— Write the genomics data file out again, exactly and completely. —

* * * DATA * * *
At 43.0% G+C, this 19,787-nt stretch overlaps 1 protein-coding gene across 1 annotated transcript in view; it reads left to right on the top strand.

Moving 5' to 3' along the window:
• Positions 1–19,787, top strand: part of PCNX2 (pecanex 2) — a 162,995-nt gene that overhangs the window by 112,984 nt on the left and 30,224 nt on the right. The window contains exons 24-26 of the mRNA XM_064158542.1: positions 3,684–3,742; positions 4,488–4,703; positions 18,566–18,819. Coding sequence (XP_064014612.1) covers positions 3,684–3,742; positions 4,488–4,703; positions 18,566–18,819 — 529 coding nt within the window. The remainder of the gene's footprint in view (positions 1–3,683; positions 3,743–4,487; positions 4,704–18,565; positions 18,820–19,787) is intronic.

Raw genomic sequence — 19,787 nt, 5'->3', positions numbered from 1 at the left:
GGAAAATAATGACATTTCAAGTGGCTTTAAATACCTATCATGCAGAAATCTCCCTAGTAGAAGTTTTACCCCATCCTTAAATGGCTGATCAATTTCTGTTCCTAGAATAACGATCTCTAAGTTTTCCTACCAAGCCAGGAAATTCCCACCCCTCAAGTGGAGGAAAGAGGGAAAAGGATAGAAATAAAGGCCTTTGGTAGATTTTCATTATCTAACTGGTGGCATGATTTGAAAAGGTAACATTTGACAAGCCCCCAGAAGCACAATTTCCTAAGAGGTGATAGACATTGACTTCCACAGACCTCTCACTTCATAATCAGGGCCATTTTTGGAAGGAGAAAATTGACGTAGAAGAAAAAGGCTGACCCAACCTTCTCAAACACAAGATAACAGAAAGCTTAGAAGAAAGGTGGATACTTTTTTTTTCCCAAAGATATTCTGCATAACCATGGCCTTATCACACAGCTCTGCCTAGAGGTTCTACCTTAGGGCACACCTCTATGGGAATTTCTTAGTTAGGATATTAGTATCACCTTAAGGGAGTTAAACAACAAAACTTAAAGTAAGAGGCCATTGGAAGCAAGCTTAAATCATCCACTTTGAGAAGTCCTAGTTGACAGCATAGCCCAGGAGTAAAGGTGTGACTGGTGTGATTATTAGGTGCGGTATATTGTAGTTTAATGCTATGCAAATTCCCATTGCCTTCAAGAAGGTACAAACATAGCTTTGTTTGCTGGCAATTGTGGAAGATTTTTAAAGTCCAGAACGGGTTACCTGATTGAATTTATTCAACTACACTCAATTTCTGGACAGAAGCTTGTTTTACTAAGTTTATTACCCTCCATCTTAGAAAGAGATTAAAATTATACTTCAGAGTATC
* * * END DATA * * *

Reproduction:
At 43.0% G+C, this 19,787-nt stretch overlaps 1 protein-coding gene across 1 annotated transcript in view; it reads left to right on the top strand.

Moving 5' to 3' along the window:
• Positions 1–19,787, top strand: part of PCNX2 (pecanex 2) — a 162,995-nt gene that overhangs the window by 112,984 nt on the left and 30,224 nt on the right. The window contains exons 24-26 of the mRNA XM_064158542.1: positions 3,684–3,742; positions 4,488–4,703; positions 18,566–18,819. Coding sequence (XP_064014612.1) covers positions 3,684–3,742; positions 4,488–4,703; positions 18,566–18,819 — 529 coding nt within the window. The remainder of the gene's footprint in view (positions 1–3,683; positions 3,743–4,487; positions 4,704–18,565; positions 18,820–19,787) is intronic.

Raw genomic sequence — 19,787 nt, 5'->3', positions numbered from 1 at the left:
GGAAAATAATGACATTTCAAGTGGCTTTAAATACCTATCATGCAGAAATCTCCCTAGTAGAAGTTTTACCCCATCCTTAAATGGCTGATCAATTTCTGTTCCTAGAATAACGATCTCTAAGTTTTCCTACCAAGCCAGGAAATTCCCACCCCTCAAGTGGAGGAAAGAGGGAAAAGGATAGAAATAAAGGCCTTTGGTAGATTTTCATTATCTAACTGGTGGCATGATTTGAAAAGGTAACATTTGACAAGCCCCCAGAAGCACAATTTCCTAAGAGGTGATAGACATTGACTTCCACAGACCTCTCACTTCATAATCAGGGCCATTTTTGGAAGGAGAAAATTGACGTAGAAGAAAAAGGCTGACCCAACCTTCTCAAACACAAGATAACAGAAAGCTTAGAAGAAAGGTGGATACTTTTTTTTTCCCAAAGATATTCTGCATAACCATGGCCTTATCACACAGCTCTGCCTAGAGGTTCTACCTTAGGGCACACCTCTATGGGAATTTCTTAGTTAGGATATTAGTATCACCTTAAGGGAGTTAAACAACAAAACTTAAAGTAAGAGGCCATTGGAAGCAAGCTTAAATCATCCACTTTGAGAAGTCCTAGTTGACAGCATAGCCCAGGAGTAAAGGTGTGACTGGTGTGATTATTAGGTGCGGTATATTGTAGTTTAATGCTATGCAAATTCCCATTGCCTTCAAGAAGGTACAAACATAGCTTTGTTTGCTGGCAATTGTGGAAGATTTTTAAAGTCCAGAACGGGTTACCTGATTGAATTTATTCAACTACACTCAATTTCTGGACAGAAGCTTGTTTTACTAAGTTTATTACCCTCCATCTTAGAAAGAGATTAAAATTATACTTCAGAGTATC